Brexit Recession Fears Fuelled.
Bank of England governor Mark Carney has warned that a UK exit from the European Union (EU) could plunge the country into recession. Mr Carney speaking to the Treasury select committee on Tuesday 24 May, defended warnings issued earlier in the month by the Bank of England which stated that the UK economy could be hit if the public voted to leave the EU.
This follows a warning from a Treasury analysis, earlier in the month, which concluded that wages, sterling and employment would fall following an exit. Mr Carney was accused of being influenced by the Treasury analysis, but insisted that there’s “no possibility of undue influence from the Treasury” and that the bank had a responsibility to the British people “who do not want risks kept from them”.
All this ramps up wider speculation amongst stay campaigners that an exit from the EU would affect the trading of shares in UK companies due to a drop in foreign investment. This in turn would cause inflation to rise, the price of the pound to plummet and thus trigger a recession.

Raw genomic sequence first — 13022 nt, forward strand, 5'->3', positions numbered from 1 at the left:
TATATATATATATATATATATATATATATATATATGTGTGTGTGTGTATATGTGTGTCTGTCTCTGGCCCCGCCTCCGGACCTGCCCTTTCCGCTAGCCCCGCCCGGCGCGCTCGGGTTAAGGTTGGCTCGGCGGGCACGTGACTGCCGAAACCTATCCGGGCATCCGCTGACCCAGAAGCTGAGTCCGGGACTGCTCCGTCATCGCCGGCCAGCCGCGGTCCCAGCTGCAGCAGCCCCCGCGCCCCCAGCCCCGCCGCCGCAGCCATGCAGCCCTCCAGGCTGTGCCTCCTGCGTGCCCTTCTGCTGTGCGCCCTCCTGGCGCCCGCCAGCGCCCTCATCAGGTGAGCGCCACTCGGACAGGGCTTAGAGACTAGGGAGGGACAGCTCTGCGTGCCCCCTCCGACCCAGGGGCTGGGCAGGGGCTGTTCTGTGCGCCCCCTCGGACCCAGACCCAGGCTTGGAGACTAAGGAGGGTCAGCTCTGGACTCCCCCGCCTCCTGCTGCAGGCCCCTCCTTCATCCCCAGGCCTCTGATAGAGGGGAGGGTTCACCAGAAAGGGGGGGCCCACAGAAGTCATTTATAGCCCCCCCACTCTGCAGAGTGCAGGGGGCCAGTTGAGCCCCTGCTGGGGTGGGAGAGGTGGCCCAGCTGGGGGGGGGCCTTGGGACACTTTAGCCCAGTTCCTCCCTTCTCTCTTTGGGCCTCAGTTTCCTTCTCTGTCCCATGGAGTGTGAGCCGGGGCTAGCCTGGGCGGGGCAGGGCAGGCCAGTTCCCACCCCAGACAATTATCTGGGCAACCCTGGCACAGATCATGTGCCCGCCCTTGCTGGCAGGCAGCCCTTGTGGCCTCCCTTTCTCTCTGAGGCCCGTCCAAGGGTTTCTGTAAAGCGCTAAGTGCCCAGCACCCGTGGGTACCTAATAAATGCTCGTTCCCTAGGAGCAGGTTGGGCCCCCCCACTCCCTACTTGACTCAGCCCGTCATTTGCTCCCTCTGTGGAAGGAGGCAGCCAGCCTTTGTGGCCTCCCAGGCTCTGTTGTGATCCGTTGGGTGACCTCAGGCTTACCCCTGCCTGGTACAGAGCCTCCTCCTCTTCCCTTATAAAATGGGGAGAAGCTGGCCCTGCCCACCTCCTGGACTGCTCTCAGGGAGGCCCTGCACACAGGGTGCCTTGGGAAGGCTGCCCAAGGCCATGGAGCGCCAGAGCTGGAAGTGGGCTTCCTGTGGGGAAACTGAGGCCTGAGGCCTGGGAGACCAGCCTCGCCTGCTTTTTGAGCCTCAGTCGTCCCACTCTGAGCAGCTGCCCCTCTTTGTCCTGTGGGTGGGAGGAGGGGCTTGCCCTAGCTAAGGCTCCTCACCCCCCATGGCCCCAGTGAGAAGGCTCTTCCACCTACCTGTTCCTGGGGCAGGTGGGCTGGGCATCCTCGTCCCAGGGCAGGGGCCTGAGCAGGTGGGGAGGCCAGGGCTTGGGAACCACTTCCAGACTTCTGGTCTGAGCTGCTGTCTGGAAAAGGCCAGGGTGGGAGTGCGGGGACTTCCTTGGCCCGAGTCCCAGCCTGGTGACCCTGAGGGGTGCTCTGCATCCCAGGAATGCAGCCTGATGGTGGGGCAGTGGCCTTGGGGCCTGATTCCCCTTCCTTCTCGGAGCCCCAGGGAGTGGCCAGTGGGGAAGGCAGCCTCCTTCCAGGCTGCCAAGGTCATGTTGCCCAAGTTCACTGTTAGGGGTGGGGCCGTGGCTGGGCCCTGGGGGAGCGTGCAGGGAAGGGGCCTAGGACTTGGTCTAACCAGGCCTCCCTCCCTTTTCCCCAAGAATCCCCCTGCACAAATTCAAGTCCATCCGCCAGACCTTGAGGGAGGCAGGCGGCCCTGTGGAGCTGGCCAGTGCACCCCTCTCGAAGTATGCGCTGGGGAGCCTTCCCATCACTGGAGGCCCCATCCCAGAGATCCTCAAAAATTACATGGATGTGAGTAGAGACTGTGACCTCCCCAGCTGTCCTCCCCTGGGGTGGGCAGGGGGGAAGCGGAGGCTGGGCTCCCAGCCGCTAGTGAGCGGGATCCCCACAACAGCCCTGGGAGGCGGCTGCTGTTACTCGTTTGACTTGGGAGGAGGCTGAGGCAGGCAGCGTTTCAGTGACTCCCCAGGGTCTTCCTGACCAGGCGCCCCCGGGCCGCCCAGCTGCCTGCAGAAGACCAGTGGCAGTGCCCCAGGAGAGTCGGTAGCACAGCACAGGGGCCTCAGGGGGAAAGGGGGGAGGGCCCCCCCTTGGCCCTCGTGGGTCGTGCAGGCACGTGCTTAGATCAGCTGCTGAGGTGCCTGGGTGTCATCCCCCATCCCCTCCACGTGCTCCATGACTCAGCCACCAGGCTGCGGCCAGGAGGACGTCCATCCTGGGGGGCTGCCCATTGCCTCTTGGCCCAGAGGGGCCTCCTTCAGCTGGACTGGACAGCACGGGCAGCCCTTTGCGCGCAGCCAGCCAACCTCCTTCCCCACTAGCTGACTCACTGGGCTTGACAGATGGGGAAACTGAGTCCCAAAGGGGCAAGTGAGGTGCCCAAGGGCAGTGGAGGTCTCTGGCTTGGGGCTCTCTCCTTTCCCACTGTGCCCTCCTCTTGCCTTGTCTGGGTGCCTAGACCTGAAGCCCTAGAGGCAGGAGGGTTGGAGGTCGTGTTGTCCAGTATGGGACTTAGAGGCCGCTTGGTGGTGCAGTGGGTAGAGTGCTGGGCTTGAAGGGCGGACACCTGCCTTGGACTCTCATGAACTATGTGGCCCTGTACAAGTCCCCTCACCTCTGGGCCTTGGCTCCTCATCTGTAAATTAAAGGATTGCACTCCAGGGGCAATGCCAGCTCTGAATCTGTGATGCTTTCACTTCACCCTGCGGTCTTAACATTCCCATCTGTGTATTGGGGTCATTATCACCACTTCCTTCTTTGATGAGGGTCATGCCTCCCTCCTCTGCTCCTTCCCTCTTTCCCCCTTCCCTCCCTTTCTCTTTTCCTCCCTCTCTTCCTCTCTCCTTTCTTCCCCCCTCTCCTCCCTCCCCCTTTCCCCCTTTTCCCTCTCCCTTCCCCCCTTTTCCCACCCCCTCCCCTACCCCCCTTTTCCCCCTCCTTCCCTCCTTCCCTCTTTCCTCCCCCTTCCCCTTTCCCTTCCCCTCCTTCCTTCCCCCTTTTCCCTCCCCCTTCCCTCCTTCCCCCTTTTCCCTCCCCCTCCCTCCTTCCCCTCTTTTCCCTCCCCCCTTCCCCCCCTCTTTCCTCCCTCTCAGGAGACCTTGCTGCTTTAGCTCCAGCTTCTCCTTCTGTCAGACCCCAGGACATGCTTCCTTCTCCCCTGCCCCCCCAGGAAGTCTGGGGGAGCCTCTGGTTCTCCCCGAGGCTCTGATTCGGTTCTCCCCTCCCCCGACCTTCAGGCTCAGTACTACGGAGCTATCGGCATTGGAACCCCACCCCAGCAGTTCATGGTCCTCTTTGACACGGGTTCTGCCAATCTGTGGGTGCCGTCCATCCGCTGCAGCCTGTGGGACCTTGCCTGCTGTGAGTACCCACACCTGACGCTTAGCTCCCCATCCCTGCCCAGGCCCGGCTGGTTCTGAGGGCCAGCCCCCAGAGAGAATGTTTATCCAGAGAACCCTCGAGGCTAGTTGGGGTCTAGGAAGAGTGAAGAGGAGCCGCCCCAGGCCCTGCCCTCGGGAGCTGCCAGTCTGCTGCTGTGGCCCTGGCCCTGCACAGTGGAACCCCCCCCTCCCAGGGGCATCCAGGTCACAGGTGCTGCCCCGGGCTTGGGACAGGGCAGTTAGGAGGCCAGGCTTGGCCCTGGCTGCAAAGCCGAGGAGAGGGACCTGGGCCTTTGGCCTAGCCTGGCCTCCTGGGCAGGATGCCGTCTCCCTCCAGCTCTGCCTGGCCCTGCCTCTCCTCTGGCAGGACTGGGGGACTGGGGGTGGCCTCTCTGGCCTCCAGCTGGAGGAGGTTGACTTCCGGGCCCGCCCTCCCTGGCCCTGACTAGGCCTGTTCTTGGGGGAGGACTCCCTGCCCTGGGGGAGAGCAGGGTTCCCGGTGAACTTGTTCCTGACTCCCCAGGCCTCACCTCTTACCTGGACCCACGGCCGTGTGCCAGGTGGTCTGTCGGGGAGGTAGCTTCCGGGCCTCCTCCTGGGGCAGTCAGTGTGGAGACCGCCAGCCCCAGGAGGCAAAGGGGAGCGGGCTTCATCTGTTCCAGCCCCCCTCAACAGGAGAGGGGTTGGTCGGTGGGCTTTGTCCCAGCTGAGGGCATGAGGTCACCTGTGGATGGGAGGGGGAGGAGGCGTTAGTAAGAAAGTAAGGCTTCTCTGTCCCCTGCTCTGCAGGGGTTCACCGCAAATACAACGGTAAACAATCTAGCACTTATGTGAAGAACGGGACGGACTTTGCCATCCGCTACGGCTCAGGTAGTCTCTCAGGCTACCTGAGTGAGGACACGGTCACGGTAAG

Vote leave campaigners such as Boris Johnson disagree strongly with both the Treasury analysis and the warnings put forward from the Bank of England, arguing that a vote to leave would bring about tremendous benefits for the UK. Some of the benefits put forward by the leave campaigners are that the UK could dictate its own immigration policy and that this would relieve pressure on the National Health Service. In addition, they argue that leaving would allow the UK to take back control of its own finances, EU contributions are calculated to be £350 million per week and this they say is money better spent domestically.
Vote stay campaigners, including the Prime Minister David Cameron, argue that staying in the EU would mean a better economy, mainly because Europe is the UK’s biggest trading partner. Stronger leadership would be another benefit, particularly on the world stage where we would be in a much better position to help shape the future and better security due to shared intelligence and strength in numbers that would help combat the current threats from global terrorism.
The referendum on the United Kingdom’s membership of the European Union will be held on Thursday 23 June 2016. The question on everybody’s lips is will the Treasury and the Bank of England’s fears be tested by a dramatic exit from Europe or will it be business as usual for the UK?